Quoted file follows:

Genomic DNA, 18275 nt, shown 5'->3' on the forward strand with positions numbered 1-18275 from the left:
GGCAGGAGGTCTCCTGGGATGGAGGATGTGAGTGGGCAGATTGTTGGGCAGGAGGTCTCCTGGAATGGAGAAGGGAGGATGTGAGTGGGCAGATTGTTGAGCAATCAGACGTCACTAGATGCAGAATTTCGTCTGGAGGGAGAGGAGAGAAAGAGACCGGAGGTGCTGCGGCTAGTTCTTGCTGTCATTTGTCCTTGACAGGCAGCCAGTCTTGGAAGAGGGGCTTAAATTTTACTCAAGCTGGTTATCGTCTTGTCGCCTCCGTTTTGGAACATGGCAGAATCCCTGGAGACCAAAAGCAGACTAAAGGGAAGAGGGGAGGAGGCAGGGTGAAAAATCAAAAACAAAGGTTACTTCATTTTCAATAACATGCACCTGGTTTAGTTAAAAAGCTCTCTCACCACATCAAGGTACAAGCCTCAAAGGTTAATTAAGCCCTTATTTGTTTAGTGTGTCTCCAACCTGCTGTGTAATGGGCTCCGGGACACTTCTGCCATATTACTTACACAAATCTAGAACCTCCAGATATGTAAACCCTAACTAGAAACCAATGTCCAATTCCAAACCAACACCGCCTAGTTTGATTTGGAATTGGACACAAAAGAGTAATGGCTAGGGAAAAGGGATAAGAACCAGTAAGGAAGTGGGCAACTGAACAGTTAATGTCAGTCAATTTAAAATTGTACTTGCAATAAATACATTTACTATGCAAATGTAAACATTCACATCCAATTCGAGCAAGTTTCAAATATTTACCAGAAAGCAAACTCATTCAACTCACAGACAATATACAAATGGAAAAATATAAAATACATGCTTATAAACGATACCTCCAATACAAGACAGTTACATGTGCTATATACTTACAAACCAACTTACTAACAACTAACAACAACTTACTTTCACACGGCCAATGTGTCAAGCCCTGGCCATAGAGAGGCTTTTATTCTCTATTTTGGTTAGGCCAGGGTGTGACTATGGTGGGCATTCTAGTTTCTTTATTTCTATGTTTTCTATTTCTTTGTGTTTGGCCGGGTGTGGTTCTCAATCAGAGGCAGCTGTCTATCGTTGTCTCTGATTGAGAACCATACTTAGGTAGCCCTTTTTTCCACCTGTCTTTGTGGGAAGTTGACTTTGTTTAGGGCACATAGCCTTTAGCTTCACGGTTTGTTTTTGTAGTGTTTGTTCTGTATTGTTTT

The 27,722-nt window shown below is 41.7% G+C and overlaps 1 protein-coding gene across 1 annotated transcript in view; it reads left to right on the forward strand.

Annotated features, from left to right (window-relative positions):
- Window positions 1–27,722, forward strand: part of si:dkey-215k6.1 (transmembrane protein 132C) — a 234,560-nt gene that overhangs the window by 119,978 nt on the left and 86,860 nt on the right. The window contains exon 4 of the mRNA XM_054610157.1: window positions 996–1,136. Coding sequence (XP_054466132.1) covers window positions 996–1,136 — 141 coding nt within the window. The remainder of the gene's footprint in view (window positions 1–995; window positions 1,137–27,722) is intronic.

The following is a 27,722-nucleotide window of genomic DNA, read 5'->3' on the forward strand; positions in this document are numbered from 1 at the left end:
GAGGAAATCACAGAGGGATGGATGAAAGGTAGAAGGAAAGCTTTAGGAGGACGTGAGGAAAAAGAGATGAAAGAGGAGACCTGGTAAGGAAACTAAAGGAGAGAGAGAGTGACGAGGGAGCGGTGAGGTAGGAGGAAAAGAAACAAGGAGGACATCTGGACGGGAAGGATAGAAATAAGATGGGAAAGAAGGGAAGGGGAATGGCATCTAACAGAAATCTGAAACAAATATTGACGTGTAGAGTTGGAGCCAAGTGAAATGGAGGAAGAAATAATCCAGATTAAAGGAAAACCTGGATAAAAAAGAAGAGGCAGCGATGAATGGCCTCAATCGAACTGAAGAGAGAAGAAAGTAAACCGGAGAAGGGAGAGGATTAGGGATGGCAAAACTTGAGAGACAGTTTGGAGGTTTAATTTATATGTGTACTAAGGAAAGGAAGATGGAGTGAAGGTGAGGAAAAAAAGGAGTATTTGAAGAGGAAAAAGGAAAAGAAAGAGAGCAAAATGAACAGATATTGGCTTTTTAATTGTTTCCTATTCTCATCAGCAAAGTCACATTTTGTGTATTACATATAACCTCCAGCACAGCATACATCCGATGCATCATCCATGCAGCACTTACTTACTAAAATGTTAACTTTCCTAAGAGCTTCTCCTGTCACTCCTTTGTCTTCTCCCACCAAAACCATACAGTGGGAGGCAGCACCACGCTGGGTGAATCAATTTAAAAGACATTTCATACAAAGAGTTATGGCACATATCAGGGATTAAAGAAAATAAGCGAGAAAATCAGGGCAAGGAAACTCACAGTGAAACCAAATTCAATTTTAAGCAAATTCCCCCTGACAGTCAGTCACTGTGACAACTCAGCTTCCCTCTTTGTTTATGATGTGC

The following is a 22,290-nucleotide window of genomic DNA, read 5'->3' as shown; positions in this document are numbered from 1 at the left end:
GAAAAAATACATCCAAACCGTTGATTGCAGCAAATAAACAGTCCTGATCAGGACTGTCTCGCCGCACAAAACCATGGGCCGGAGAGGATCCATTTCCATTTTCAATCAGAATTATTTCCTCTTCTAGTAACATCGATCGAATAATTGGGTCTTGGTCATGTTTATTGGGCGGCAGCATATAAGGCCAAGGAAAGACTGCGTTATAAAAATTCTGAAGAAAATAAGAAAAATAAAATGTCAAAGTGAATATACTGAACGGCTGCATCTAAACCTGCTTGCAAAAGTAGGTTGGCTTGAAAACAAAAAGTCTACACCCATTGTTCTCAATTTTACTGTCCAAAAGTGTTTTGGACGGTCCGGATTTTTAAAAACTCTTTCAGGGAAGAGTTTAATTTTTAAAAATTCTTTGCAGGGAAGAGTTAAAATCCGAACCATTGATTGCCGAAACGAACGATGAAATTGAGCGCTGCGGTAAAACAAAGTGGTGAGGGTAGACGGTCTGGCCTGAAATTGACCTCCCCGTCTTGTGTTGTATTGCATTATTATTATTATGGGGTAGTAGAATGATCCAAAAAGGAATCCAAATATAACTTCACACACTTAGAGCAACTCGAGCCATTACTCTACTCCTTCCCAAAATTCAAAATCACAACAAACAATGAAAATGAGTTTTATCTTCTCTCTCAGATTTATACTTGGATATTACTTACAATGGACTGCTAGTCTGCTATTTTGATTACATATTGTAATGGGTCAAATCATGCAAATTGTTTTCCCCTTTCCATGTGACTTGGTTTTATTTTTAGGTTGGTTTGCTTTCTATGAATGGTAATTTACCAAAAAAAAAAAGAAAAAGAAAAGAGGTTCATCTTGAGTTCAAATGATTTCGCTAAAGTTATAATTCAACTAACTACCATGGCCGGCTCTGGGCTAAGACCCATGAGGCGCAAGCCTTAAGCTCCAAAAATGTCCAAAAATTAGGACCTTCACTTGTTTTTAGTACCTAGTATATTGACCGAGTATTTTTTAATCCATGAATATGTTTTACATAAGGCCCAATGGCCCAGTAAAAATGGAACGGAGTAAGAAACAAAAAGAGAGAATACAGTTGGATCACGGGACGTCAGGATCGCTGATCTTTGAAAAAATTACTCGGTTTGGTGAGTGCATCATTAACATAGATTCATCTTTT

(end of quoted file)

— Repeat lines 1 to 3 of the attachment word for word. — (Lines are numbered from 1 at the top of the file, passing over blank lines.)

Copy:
Genomic DNA, 18275 nt, shown 5'->3' on the forward strand with positions numbered 1-18275 from the left:
GGCAGGAGGTCTCCTGGGATGGAGGATGTGAGTGGGCAGATTGTTGGGCAGGAGGTCTCCTGGAATGGAGAAGGGAGGATGTGAGTGGGCAGATTGTTGAGCAATCAGACGTCACTAGATGCAGAATTTCGTCTGGAGGGAGAGGAGAGAAAGAGACCGGAGGTGCTGCGGCTAGTTCTTGCTGTCATTTGTCCTTGACAGGCAGCCAGTCTTGGAAGAGGGGCTTAAATTTTACTCAAGCTGGTTATCGTCTTGTCGCCTCCGTTTTGGAACATGGCAGAATCCCTGGAGACCAAAAGCAGACTAAAGGGAAGAGGGGAGGAGGCAGGGTGAAAAATCAAAAACAAAGGTTACTTCATTTTCAATAACATGCACCTGGTTTAGTTAAAAAGCTCTCTCACCACATCAAGGTACAAGCCTCAAAGGTTAATTAAGCCCTTATTTGTTTAGTGTGTCTCCAACCTGCTGTGTAATGGGCTCCGGGACACTTCTGCCATATTACTTACACAAATCTAGAACCTCCAGATATGTAAACCCTAACTAGAAACCAATGTCCAATTCCAAACCAACACCGCCTAGTTTGATTTGGAATTGGACACAAAAGAGTAATGGCTAGGGAAAAGGGATAAGAACCAGTAAGGAAGTGGGCAACTGAACAGTTAATGTCAGTCAATTTAAAATTGTACTTGCAATAAATACATTTACTATGCAAATGTAAACATTCACATCCAATTCGAGCAAGTTTCAAATATTTACCAGAAAGCAAACTCATTCAACTCACAGACAATATACAAATGGAAAAATATAAAATACATGCTTATAAACGATACCTCCAATACAAGACAGTTACATGTGCTATATACTTACAAACCAACTTACTAACAACTAACAACAACTTACTTTCACACGGCCAATGTGTCAAGCCCTGGCCATAGAGAGGCTTTTATTCTCTATTTTGGTTAGGCCAGGGTGTGACTATGGTGGGCATTCTAGTTTCTTTATTTCTATGTTTTCTATTTCTTTGTGTTTGGCCGGGTGTGGTTCTCAATCAGAGGCAGCTGTCTATCGTTGTCTCTGATTGAGAACCATACTTAGGTAGCCCTTTTTTCCACCTGTCTTTGTGGGAAGTTGACTTTGTTTAGGGCACATAGCCTTTAGCTTCACGGTTTGTTTTTGTAGTGTTTGTTCTGTATTGTTTT

The 27,722-nt window shown below is 41.7% G+C and overlaps 1 protein-coding gene across 1 annotated transcript in view; it reads left to right on the forward strand.